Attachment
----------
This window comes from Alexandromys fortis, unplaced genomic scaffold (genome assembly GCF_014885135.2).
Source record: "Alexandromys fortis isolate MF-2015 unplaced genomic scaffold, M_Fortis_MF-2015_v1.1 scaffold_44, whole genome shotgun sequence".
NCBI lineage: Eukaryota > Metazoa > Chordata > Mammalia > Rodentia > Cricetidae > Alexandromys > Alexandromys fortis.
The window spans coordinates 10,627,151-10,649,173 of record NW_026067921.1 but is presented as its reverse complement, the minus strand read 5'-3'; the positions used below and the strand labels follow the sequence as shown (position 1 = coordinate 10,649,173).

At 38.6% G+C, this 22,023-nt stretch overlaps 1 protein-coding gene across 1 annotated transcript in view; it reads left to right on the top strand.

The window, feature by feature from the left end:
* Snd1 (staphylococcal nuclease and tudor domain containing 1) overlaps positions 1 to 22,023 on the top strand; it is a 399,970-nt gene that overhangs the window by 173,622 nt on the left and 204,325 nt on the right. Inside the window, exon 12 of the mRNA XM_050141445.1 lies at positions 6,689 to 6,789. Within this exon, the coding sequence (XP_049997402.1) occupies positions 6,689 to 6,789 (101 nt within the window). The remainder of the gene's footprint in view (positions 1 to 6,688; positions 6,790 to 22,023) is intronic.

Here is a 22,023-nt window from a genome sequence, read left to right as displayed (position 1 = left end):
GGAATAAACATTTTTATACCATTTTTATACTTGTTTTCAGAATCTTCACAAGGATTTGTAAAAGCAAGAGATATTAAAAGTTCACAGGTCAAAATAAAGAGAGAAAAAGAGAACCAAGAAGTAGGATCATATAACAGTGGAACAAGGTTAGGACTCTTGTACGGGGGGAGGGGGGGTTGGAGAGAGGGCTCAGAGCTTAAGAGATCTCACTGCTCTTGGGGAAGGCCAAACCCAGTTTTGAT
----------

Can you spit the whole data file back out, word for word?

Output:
This window comes from Alexandromys fortis, unplaced genomic scaffold (genome assembly GCF_014885135.2).
Source record: "Alexandromys fortis isolate MF-2015 unplaced genomic scaffold, M_Fortis_MF-2015_v1.1 scaffold_44, whole genome shotgun sequence".
NCBI lineage: Eukaryota > Metazoa > Chordata > Mammalia > Rodentia > Cricetidae > Alexandromys > Alexandromys fortis.
The window spans coordinates 10,627,151-10,649,173 of record NW_026067921.1 but is presented as its reverse complement, the minus strand read 5'-3'; the positions used below and the strand labels follow the sequence as shown (position 1 = coordinate 10,649,173).

At 38.6% G+C, this 22,023-nt stretch overlaps 1 protein-coding gene across 1 annotated transcript in view; it reads left to right on the top strand.

The window, feature by feature from the left end:
* Snd1 (staphylococcal nuclease and tudor domain containing 1) overlaps positions 1 to 22,023 on the top strand; it is a 399,970-nt gene that overhangs the window by 173,622 nt on the left and 204,325 nt on the right. Inside the window, exon 12 of the mRNA XM_050141445.1 lies at positions 6,689 to 6,789. Within this exon, the coding sequence (XP_049997402.1) occupies positions 6,689 to 6,789 (101 nt within the window). The remainder of the gene's footprint in view (positions 1 to 6,688; positions 6,790 to 22,023) is intronic.

Here is a 22,023-nt window from a genome sequence, read left to right as displayed (position 1 = left end):
GGAATAAACATTTTTATACCATTTTTATACTTGTTTTCAGAATCTTCACAAGGATTTGTAAAAGCAAGAGATATTAAAAGTTCACAGGTCAAAATAAAGAGAGAAAAAGAGAACCAAGAAGTAGGATCATATAACAGTGGAACAAGGTTAGGACTCTTGTACGGGGGGAGGGGGGGTTGGAGAGAGGGCTCAGAGCTTAAGAGATCTCACTGCTCTTGGGGAAGGCCAAACCCAGTTTTGAT